Love and Holiness

17TH MAY 2015
John 17:11-19 & 1 John 4:11-16
Tony van Vuuren

Like the Scripture passages for last Sunday’s Mass, this Sunday’s readings revolve around the subject of God’s love for us and our love for each other. The impact God has on us, fundamentally, is to make us more loving, which is to say that the more open we are to the influence of God’s grace, the more we take on this basic quality of his character.

Last Sunday we heard Christ tell his followers to love one another as he loves them. This week in his letter John offers more of the fruits of his own reflection and prayer when he tells the people he’s writing to, that “no one has ever seen God, but as long as we love one another, God is living in us”. “God is love,” he writes, “and anyone who lives in love lives in God, and God lives in him”.

It was Peter who said, “Love covers a multitude of sins.” When he denied Jesus, Jesus didn’t cut him off. He went on loving him. And what did he ask of Peter in return? “Take care of my sheep.” In other words, to prove his love by caring for his brothers and sisters in the community.

What John had learned, I think, through his own lifetime of faith is that the more we’re open to God’s influence, the more our personality or our character comes to be directed by this central virtue of love. Our nature comes more and more to reflect God’s nature. This is what holiness consists of, in our Christian understanding of holiness.

When we come under the influence of God’s love we become kinder, gentler and more flexible towards other people and the demands that they make on us. We grow less attached to our own plans and desires, we become less willing to see other people in terms of serving our own needs, we become less resentful and angry when things don’t turn out exactly the way we want them to.

There are plenty of people, of course, who reject any kind of belief in God and they still manage to show these attitudes and to treat people in a way that can only be described as loving and selfless. “God’s love is complete in us,” says John, “as long as we love one another”. If we’re genuinely concerned to serve other people’s needs without any thought about our own advantage then God is living in us and acting in us, even if we’re not a believer in God.

But it’s still true to say that for those of us who are actually Christians our commitment to God means that we’re called to something more than ordinary human maturity. We’re certainly never called to something less.

People who never pray, and never explicitly appeal to God to guide them in the right direction, are far less likely to be great examples of Christian love than people who do – let me hasten to add though, that like with everything else, there are always going to be exceptions that prove the rule. God is far more likely to make an impact on us if we deliberately try to be open to him and invite him to re-form our character in his image.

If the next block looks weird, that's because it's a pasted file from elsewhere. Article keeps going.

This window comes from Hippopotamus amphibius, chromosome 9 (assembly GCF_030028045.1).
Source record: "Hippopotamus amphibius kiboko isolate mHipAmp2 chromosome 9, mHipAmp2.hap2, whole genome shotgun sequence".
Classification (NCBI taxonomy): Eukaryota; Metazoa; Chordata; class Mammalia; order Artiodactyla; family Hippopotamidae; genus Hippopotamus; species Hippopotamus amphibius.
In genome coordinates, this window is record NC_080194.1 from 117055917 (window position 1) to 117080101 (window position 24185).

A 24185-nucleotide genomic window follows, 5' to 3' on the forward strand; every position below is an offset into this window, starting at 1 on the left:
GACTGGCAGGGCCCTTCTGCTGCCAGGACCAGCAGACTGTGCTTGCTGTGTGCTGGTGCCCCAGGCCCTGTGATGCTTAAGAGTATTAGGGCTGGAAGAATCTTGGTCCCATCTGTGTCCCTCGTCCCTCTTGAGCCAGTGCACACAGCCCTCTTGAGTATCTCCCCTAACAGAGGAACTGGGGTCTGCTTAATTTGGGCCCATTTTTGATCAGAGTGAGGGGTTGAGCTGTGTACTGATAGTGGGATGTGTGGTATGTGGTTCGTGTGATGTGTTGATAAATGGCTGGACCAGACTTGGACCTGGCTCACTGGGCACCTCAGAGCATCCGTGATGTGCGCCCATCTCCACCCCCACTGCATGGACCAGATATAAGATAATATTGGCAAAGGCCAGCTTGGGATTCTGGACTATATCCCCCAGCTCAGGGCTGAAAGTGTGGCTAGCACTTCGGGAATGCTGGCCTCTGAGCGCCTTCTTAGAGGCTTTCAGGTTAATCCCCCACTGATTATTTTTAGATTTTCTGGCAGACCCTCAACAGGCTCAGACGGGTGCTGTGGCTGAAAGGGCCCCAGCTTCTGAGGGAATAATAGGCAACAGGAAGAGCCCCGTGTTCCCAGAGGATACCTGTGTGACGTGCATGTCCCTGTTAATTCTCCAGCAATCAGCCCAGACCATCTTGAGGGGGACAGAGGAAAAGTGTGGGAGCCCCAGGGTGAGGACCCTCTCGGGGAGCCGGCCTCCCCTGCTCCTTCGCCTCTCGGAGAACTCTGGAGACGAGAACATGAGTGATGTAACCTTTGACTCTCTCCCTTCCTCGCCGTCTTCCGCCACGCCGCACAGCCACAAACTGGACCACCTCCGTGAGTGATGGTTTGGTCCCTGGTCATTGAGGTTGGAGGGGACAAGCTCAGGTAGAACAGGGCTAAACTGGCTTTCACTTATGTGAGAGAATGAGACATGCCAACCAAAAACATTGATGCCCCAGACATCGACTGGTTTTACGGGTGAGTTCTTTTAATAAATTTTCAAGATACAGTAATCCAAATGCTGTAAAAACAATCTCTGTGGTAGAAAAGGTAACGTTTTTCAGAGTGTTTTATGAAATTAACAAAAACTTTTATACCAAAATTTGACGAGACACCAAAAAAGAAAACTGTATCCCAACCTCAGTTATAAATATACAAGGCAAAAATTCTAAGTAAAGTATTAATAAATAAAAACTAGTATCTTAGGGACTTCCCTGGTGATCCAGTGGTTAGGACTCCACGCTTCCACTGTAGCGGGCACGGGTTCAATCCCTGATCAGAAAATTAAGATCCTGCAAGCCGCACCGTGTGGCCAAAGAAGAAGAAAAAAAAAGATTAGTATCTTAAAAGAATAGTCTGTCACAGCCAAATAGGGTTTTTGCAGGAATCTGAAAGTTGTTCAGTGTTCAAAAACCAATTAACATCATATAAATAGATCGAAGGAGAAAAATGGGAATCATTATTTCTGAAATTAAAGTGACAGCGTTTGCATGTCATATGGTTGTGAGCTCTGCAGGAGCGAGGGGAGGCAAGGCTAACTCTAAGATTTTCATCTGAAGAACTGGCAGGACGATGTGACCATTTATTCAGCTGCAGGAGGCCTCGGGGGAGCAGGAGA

And yet having said all that, it would be a great mistake to believe that the impact of God’s grace on us necessarily results in all our rough edges being filed away so that we turn into some sort of flawless or perfect personality. The impact that God makes on us won’t necessarily result in our measuring up to modern ideas of psychological balance or self-possession.

In the gospel passage for today Jesus draws a distinction between belonging to God and belonging to the world. It was a distinction he often made in his preaching. The people that God chooses to carry out his work, or – to look at it another way – the people who discover their need for God, aren’t usually people whose personalities are completely flawless and perfect and balanced.

Usually those who are most open to God are the people who are well aware of their weaknesses and wounds, their negative features. A lot of the individuals that we recognise now as saints were very unpromising to start with – aggressive and domineering like St Bernard, or a bit of a social climber and a careerist, like St Vincent De Paul.

In the case of all these kinds of people, there was always a basic openness to God, alongside their imperfections. And as their lives went on and they persevered in their relationship with God, God purified their motives until more and more of their personality was taken over by the love that John is talking about again in the readings this week.

So in our own case we should avoid being defeatist about our own spiritual lives. We shouldn’t be so quick to convince ourselves that there are aspects of our character that God somehow can’t change, so that we’ll never be holy the way people like St. Bernard and St. Vincent and the other saints were holy. There should be nothing that – spiritually speaking – makes us think that we have to settle for mediocrity.

The truth is that our temperaments and our personalities are the raw materials that God uses to make us holy. Sometimes it’s our least attractive features, the aspects of ourselves that we dislike the most, that God uses and changes for his purposes.

The Christian life is not a pursuit of virtues leading to the perfection of love, but a process which begins with love and grows to perfection from this beginning. Mother Teresa once said, “The biggest disease in the world today is the lack of love.” Love is everything. Love demands the best of us and brings out the best in us.


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